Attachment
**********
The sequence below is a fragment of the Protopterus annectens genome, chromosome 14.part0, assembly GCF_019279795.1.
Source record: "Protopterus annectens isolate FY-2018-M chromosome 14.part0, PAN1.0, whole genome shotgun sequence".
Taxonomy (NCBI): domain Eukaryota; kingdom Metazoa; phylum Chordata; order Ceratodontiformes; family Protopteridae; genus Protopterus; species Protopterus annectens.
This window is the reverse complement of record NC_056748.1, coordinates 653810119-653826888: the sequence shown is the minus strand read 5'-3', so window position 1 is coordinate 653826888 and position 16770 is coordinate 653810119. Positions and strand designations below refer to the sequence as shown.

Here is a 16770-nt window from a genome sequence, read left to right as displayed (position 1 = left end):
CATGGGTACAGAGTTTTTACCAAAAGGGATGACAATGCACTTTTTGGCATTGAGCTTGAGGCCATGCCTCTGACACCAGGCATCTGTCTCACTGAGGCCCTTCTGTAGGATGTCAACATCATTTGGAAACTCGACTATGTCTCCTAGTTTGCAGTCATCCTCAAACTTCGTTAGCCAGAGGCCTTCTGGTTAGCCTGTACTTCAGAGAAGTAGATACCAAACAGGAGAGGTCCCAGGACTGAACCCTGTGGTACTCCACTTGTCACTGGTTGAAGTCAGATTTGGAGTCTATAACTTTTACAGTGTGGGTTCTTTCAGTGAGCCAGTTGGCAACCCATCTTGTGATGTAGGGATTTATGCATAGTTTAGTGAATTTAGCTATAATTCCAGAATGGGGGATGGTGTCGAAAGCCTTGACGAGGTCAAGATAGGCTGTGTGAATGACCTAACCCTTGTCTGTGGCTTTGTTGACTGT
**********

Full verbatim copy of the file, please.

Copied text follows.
The sequence below is a fragment of the Protopterus annectens genome, chromosome 14.part0, assembly GCF_019279795.1.
Source record: "Protopterus annectens isolate FY-2018-M chromosome 14.part0, PAN1.0, whole genome shotgun sequence".
Taxonomy (NCBI): domain Eukaryota; kingdom Metazoa; phylum Chordata; order Ceratodontiformes; family Protopteridae; genus Protopterus; species Protopterus annectens.
This window is the reverse complement of record NC_056748.1, coordinates 653810119-653826888: the sequence shown is the minus strand read 5'-3', so window position 1 is coordinate 653826888 and position 16770 is coordinate 653810119. Positions and strand designations below refer to the sequence as shown.

Here is a 16770-nt window from a genome sequence, read left to right as displayed (position 1 = left end):
CATGGGTACAGAGTTTTTACCAAAAGGGATGACAATGCACTTTTTGGCATTGAGCTTGAGGCCATGCCTCTGACACCAGGCATCTGTCTCACTGAGGCCCTTCTGTAGGATGTCAACATCATTTGGAAACTCGACTATGTCTCCTAGTTTGCAGTCATCCTCAAACTTCGTTAGCCAGAGGCCTTCTGGTTAGCCTGTACTTCAGAGAAGTAGATACCAAACAGGAGAGGTCCCAGGACTGAACCCTGTGGTACTCCACTTGTCACTGGTTGAAGTCAGATTTGGAGTCTATAACTTTTACAGTGTGGGTTCTTTCAGTGAGCCAGTTGGCAACCCATCTTGTGATGTAGGGATTTATGCATAGTTTAGTGAATTTAGCTATAATTCCAGAATGGGGGATGGTGTCGAAAGCCTTGACGAGGTCAAGATAGGCTGTGTGAATGACCTAACCCTTGTCTGTGGCTTTGTTGACTGT